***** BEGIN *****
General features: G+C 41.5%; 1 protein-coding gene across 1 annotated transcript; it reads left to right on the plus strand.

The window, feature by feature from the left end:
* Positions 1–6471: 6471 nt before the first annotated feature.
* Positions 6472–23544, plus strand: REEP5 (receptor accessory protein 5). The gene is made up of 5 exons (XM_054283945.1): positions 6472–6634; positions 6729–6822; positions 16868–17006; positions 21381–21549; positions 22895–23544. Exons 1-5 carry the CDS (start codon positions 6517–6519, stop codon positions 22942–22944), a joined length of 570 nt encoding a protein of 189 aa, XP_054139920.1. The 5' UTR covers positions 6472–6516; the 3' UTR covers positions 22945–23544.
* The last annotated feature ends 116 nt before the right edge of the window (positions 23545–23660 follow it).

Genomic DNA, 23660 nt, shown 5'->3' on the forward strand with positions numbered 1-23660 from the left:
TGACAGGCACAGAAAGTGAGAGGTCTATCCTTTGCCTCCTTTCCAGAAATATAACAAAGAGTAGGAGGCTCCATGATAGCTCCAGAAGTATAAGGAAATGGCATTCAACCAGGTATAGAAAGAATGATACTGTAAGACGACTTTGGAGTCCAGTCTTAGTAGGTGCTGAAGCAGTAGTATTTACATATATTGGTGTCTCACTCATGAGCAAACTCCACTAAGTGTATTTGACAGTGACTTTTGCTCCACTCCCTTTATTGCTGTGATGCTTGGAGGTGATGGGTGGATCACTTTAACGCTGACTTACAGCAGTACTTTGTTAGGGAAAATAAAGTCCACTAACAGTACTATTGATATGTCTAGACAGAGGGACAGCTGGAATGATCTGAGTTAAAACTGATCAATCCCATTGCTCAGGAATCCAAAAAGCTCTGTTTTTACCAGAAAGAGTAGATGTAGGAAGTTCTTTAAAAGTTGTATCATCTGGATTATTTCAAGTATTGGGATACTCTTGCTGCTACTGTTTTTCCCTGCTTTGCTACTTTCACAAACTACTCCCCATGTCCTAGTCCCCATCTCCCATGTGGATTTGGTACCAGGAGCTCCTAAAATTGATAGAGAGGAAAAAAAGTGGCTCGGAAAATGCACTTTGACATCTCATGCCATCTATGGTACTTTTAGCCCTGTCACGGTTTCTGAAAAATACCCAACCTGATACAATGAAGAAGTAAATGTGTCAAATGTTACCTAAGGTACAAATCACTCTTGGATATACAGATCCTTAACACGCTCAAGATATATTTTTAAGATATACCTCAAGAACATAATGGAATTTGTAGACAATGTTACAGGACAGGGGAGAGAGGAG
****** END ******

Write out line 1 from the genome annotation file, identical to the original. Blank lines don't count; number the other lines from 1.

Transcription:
General features: G+C 41.5%; 1 protein-coding gene across 1 annotated transcript; it reads left to right on the plus strand.